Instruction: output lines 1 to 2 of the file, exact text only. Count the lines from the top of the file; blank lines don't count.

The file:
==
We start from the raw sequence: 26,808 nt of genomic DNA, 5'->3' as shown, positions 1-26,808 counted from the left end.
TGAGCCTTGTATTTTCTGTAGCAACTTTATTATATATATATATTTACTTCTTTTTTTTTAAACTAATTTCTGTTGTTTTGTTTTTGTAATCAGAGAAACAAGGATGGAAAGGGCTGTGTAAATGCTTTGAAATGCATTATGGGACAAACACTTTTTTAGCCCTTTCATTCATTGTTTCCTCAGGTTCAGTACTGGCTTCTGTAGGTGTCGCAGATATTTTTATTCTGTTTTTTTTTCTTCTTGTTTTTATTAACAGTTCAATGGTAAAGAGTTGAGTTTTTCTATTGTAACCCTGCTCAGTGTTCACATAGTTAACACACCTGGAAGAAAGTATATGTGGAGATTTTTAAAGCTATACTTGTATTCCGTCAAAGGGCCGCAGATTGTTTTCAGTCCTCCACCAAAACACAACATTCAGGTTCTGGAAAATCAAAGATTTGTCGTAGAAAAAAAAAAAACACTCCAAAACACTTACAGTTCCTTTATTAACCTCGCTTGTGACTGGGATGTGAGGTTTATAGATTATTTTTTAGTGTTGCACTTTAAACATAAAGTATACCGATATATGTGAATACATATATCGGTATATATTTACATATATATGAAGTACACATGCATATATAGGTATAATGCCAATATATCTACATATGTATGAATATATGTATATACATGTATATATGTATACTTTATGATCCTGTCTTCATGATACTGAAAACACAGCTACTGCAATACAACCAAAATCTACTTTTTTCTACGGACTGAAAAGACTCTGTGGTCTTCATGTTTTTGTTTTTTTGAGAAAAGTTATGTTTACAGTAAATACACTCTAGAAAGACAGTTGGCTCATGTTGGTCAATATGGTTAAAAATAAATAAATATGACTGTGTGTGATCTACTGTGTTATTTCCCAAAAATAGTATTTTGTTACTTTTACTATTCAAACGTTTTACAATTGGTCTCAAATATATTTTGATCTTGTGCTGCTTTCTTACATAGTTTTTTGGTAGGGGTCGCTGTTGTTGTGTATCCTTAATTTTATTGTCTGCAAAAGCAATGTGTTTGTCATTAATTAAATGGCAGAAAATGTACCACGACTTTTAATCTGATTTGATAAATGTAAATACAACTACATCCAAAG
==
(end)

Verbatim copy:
We start from the raw sequence: 26,808 nt of genomic DNA, 5'->3' as shown, positions 1-26,808 counted from the left end.
TGAGCCTTGTATTTTCTGTAGCAACTTTATTATATATATATATTTACTTCTTTTTTTTTAAACTAATTTCTGTTGTTTTGTTTTTGTAATCAGAGAAACAAGGATGGAAAGGGCTGTGTAAATGCTTTGAAATGCATTATGGGACAAACACTTTTTTAGCCCTTTCATTCATTGTTTCCTCAGGTTCAGTACTGGCTTCTGTAGGTGTCGCAGATATTTTTATTCTGTTTTTTTTTCTTCTTGTTTTTATTAACAGTTCAATGGTAAAGAGTTGAGTTTTTCTATTGTAACCCTGCTCAGTGTTCACATAGTTAACACACCTGGAAGAAAGTATATGTGGAGATTTTTAAAGCTATACTTGTATTCCGTCAAAGGGCCGCAGATTGTTTTCAGTCCTCCACCAAAACACAACATTCAGGTTCTGGAAAATCAAAGATTTGTCGTAGAAAAAAAAAAAACACTCCAAAACACTTACAGTTCCTTTATTAACCTCGCTTGTGACTGGGATGTGAGGTTTATAGATTATTTTTTAGTGTTGCACTTTAAACATAAAGTATACCGATATATGTGAATACATATATCGGTATATATTTACATATATATGAAGTACACATGCATATATAGGTATAATGCCAATATATCTACATATGTATGAATATATGTATATACATGTATATATGTATACTTTATGATCCTGTCTTCATGATACTGAAAACACAGCTACTGCAATACAACCAAAATCTACTTTTTTCTACGGACTGAAAAGACTCTGTGGTCTTCATGTTTTTGTTTTTTTGAGAAAAGTTATGTTTACAGTAAATACACTCTAGAAAGACAGTTGGCTCATGTTGGTCAATATGGTTAAAAATAAATAAATATGACTGTGTGTGATCTACTGTGTTATTTCCCAAAAATAGTATTTTGTTACTTTTACTATTCAAACGTTTTACAATTGGTCTCAAATATATTTTGATCTTGTGCTGCTTTCTTACATAGTTTTTTGGTAGGGGTCGCTGTTGTTGTGTATCCTTAATTTTATTGTCTGCAAAAGCAATGTGTTTGTCATTAATTAAATGGCAGAAAATGTACCACGACTTTTAATCTGATTTGATAAATGTAAATACAACTACATCCAAAG